After Australian ground troops were committed to West Brigade, which was conducting counter-insurgency operations in the First Division of Sarawak on Feb 13, 1965, the 3rd Battalion, Royal Australian Regiment (3RAR) based at Terendak Camp on the Malay Peninsula was warned for deployment.

Don was a member of the advance party which flew from Singapore to Kuching on February 15.

The main body arrived in Kuching on March 23. On that day, 3RAR assumed responsibility for the Bau sector and 23 kilometres of border, and ‘B’ Company assumed responsibility from the Gurkha company at Kampung Gumbang near the Sarawak-Kalimantan border.

Their fortified position was at a nearby site which the Australians called “Bukit Knuckle” based on the distinctive features of the rock mountain in the near distance.

The battalion had 24 Iban trackers from Sarawak attached for operational duty. Six of them were assigned to ‘B’ Company, with Nabau Gerasi selected by the trackers themselves to be their leader.

The two Iban Trackers attached to Don’s platoon were Balling Ajong and Unchat Unyong.

Members of 6 Platoon, ‘B’ Company, 3rd Battalion, Royal Australian Regiment at Bau in 1965, ready to be flown by helicopter back to the ‘Bukit Knuckle’ fortified rifle company patrol base adjacent to Kampong Gumbang near the Sarawak-Kalimantan border. Iban tracker Unchat Unyong is seen front row, first left while fellow Iban tracker Balling Ajong is at front row, second right.

Australia’s commitment to operations on the Malay Peninsula, in northern Borneo and in the contiguous waters of Malaysia and Singapore including the Straits of Malacca, fell within the context of its membership of the British Commonwealth Far East Strategic Reserve (BCFESR).

In particular, throughout 1965 and 1966, Australian ground troops were assigned to the West Brigade which was based in the First Division of Sarawak.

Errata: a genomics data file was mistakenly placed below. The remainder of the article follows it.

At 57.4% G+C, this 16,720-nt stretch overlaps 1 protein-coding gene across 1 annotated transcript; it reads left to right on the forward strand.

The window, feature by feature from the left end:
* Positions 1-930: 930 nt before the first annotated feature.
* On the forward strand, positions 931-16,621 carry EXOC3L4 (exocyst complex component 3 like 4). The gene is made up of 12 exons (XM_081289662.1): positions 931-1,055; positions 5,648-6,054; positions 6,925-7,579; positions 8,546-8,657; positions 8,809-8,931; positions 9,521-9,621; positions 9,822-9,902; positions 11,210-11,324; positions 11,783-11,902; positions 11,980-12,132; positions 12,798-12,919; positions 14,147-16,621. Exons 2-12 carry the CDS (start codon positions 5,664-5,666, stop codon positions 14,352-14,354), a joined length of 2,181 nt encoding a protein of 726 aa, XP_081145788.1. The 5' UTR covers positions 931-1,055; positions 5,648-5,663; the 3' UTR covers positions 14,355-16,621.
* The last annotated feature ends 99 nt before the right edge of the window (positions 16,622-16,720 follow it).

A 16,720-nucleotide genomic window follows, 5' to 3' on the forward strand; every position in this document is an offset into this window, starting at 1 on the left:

Australian soldiers occupied a series of defensive positions, responsible for defending their allocated areas of responsibility within Sarawak and on the Sarawak-Kalimantan border.

Each of the two successive Australian infantry battalions defended the lines of approach from Indonesian territory to Kuching by taking responsibility for a sector of the Sarawak-Indonesian border, at least 20km in length. The mission of the Commonwealth military forces was to deny any intrusion into Sarawak.

The Australian infantry battalions established and occupied fortified company and platoon patrol bases astride some of the traditional trading routes between Indonesian Kalimantan and Bau/Kuching. Their task was to protect the Sarawak capital by defending the approaches to Bau which was recognised as “the key to the door of Kuching”.

The primary defensive effort was the development and occupation of three fortified rifle company patrol bases, with each forward company responsible for about seven kilometres or more of the Sarawak-Kalimantan border. — DayakDaily